Abstract: STUDY QUESTION How is endometrial epithelial receptivity, particularly adhesiveness, regulated at the luminal epithelial surface for embryo implantation in the human? SUMMARY ANSWER Podocalyxin (PCX), a transmembrane protein, was identified as a key negative regulator of endometrial epithelial receptivity; specific downregulation of PCX in the luminal epithelium in the mid-secretory phase, likely mediated by progesterone, may act as a critical step in converting endometrial surface from a non-receptive to an implantation-permitting state. WHAT IS KNOWN ALREADY The human endometrium must undergo major molecular and cellular changes to transform from a non-receptive to a receptive state to accommodate embryo implantation. However, the fundamental mechanisms governing receptivity, particularly at the luminal surface where the embryo first interacts with, are not well understood. A widely held view is that upregulation of adhesion-promoting molecules is important, but the details are not well characterized. STUDY DESIGN, SIZE, DURATION This study first aimed to identify novel adhesion-related membrane proteins with potential roles in receptivity in primary human endometrial epithelial cells (HEECs). Further experiments were then conducted to determine candidates’ in vivo expression pattern in the human endometrium across the menstrual cycle, regulation by progesterone using cell culture, and functional importance in receptivity using in vitro human embryo attachment and invasion models. PARTICIPANTS/MATERIALS, SETTING, METHODS Primary HEECs (n = 9) were isolated from the proliferative phase endometrial tissue, combined into three pools, subjected to plasma membrane protein enrichment by ultracentrifugation followed by proteomics analysis, which led to the discovery of PCX as a novel candidate of interest. Immunohistochemical analysis determined the in vivo expression pattern and cellular localization of PCX in the human endometrium across the menstrual cycle (n = 23). To investigate whether PCX is regulated by progesterone, the master driver of endometrial differentiation, primary HEECs were treated in culture with estradiol and progesterone and analyzed by RT-PCR (n = 5) and western blot (n = 4). To demonstrate that PCX acts as a negative regulator of receptivity, PCX was overexpressed in Ishikawa cells (a receptive line) and the impact on receptivity was determined using in vitro attachment (n = 3–5) and invasion models (n = 4–6), in which an Ishikawa monolayer mimicked the endometrial surface and primary human trophoblast spheroids mimicked embryos. Mann–Whitney U-test and ANOVA analyses established statistical significance at *P ≤ 0.05 and **P ≤ 0.01. MAIN RESULTS AND THE ROLE OF CHANCE PCX was expressed on the apical surface of all epithelial and endothelial cells in the non-receptive endometrium, but selectively downregulated in the luminal epithelium from the mid-secretory phase coinciding with the establishment of receptivity. Progesterone was confirmed to be able to suppress PCX in primary HEECs, suggesting this hormone likely mediates the downregulation of luminal PCX in vivo for receptivity. Overexpression of PCX in Ishikawa monolayer inhibited not only the attachment but also the penetration of human embryo surrogates, demonstrating that PCX acts as an important negative regulator of epithelial receptivity for implantation. LIMITATIONS, REASONS FOR CAUTION Primary HEECs isolated from the human endometrial tissue contained a mixture of luminal and glandular epithelial cells, as further purification into subtypes was not possible due to the lack of specific markers. Future study would need to investigate how progesterone differentially regulates PCX in endometrial epithelial subtypes. In addition, this study used primary human trophoblast spheroids as human embryo mimics and Ishikawa as endometrial epithelial cells in functional models, future studies with human blastocysts and primary epithelial cells would further validate the findings. WIDER IMPLICATIONS OF THE FINDINGS The findings of this study add important new knowledge to the understanding of human endometrial remodeling for receptivity. The identification of PCX as a negative regulator of epithelial receptivity and the knowledge that its specific downregulation in the luminal epithelium coincides with receptivity development may provide new avenues to assess endometrial receptivity and individualize endometrial preparation protocols in assisted reproductive technology (ART). The study also discovered PCX as progesterone target in HEECs, identifying a potentially useful functional biomarker to monitor progesterone action, such as in the optimization of progesterone type/dose/route of administration for luteal support. STUDY FUNDING/COMPETING INTEREST(S) Study funding was obtained from ESHRE, Monash IVF and NHMRC. LR reports potential conflict of interests (received grants from Ferring Australia; personal fees from Monash IVF Group and Ferring Australia; and non-financial support from Merck Serono, MSD, and Guerbet outside the submitted work. LR is also a minority shareholder and the Group Medical Director for Monash IVF Group, a provider of fertility preservation services). The remaining authors have no potential conflict of interest to declare. TRIAL REGISTRATION NUMBER NA.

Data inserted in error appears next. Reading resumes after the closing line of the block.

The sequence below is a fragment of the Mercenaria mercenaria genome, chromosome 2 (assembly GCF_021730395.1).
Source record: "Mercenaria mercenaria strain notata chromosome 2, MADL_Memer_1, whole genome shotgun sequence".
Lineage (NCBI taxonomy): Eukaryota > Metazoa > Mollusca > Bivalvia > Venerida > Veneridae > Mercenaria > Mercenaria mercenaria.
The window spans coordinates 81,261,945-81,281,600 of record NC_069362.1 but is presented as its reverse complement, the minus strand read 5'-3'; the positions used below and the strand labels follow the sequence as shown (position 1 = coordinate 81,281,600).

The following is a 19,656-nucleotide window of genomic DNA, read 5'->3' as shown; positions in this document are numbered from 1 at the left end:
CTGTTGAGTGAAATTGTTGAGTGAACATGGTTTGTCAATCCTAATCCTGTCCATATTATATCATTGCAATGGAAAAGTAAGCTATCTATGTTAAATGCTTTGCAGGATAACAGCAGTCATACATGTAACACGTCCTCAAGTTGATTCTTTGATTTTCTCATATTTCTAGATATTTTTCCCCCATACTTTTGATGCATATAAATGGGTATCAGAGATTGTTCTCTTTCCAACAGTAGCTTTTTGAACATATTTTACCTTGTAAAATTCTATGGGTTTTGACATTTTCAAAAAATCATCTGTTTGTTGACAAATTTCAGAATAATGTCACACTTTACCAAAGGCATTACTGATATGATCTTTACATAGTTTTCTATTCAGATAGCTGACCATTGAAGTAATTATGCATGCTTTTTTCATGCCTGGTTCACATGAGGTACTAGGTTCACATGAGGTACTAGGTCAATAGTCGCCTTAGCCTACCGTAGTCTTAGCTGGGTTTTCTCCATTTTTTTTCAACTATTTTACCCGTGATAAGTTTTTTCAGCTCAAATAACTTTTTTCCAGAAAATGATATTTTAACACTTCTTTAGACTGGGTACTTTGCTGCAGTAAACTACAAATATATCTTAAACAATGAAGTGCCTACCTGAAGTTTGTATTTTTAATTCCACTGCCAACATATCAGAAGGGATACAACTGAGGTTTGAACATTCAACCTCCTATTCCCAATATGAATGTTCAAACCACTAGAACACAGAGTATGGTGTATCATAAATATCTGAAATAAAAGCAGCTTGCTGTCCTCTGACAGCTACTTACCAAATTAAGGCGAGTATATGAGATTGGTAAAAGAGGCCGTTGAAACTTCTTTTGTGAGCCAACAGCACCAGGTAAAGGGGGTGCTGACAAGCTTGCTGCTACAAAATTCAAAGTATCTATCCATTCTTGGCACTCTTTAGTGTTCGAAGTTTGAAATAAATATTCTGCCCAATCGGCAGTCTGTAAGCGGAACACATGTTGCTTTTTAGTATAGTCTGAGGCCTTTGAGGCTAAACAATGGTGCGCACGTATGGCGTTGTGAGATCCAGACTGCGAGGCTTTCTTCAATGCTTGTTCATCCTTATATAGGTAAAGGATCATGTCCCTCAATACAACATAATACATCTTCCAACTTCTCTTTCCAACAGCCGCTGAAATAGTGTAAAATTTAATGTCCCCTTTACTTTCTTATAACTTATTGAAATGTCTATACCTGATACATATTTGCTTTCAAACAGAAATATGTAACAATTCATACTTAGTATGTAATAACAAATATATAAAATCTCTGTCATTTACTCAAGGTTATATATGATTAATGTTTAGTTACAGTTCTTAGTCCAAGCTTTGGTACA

Keywords: PCPL1
PCX
PODXL
embryo implantation
endometrium
epithelial cells
podocalyxin
receptivity
Rights: © The Author(s) 2021. Published by Oxford University Press on behalf of European Society of Human Reproduction and Embryology. All rights reserved.
DOI: 10.1093/humrep/deab032
Grant ID: http://purl.org/au-research/grants/nhmrc/1041835
http://purl.org/au-research/grants/nhmrc/1139568
http://purl.org/au-research/grants/nhmrc/156666
Appears in Collections:Aurora harvest 8
Obstetrics and Gynaecology publications